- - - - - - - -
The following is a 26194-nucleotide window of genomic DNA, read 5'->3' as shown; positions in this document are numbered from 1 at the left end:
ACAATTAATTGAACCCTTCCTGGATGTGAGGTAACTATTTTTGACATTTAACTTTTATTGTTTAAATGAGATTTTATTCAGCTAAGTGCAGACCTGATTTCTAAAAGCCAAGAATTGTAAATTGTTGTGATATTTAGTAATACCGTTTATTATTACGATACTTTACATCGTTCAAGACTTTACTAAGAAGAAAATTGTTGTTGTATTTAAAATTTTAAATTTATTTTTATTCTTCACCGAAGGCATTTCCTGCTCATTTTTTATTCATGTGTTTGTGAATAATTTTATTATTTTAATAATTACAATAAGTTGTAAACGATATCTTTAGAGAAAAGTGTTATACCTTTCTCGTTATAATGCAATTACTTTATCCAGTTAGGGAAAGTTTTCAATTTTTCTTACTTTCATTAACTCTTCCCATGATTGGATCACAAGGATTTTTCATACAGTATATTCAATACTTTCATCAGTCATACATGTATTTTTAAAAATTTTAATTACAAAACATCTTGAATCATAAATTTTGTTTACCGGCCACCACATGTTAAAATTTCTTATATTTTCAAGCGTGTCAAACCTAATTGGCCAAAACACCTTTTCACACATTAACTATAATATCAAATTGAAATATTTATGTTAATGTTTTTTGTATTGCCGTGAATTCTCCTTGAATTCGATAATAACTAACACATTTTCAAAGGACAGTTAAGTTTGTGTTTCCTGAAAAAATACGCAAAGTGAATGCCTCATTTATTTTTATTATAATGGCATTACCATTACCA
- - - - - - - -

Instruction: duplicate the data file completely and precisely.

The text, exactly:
The following is a 26194-nucleotide window of genomic DNA, read 5'->3' as shown; positions in this document are numbered from 1 at the left end:
ACAATTAATTGAACCCTTCCTGGATGTGAGGTAACTATTTTTGACATTTAACTTTTATTGTTTAAATGAGATTTTATTCAGCTAAGTGCAGACCTGATTTCTAAAAGCCAAGAATTGTAAATTGTTGTGATATTTAGTAATACCGTTTATTATTACGATACTTTACATCGTTCAAGACTTTACTAAGAAGAAAATTGTTGTTGTATTTAAAATTTTAAATTTATTTTTATTCTTCACCGAAGGCATTTCCTGCTCATTTTTTATTCATGTGTTTGTGAATAATTTTATTATTTTAATAATTACAATAAGTTGTAAACGATATCTTTAGAGAAAAGTGTTATACCTTTCTCGTTATAATGCAATTACTTTATCCAGTTAGGGAAAGTTTTCAATTTTTCTTACTTTCATTAACTCTTCCCATGATTGGATCACAAGGATTTTTCATACAGTATATTCAATACTTTCATCAGTCATACATGTATTTTTAAAAATTTTAATTACAAAACATCTTGAATCATAAATTTTGTTTACCGGCCACCACATGTTAAAATTTCTTATATTTTCAAGCGTGTCAAACCTAATTGGCCAAAACACCTTTTCACACATTAACTATAATATCAAATTGAAATATTTATGTTAATGTTTTTTGTATTGCCGTGAATTCTCCTTGAATTCGATAATAACTAACACATTTTCAAAGGACAGTTAAGTTTGTGTTTCCTGAAAAAATACGCAAAGTGAATGCCTCATTTATTTTTATTATAATGGCATTACCATTACCA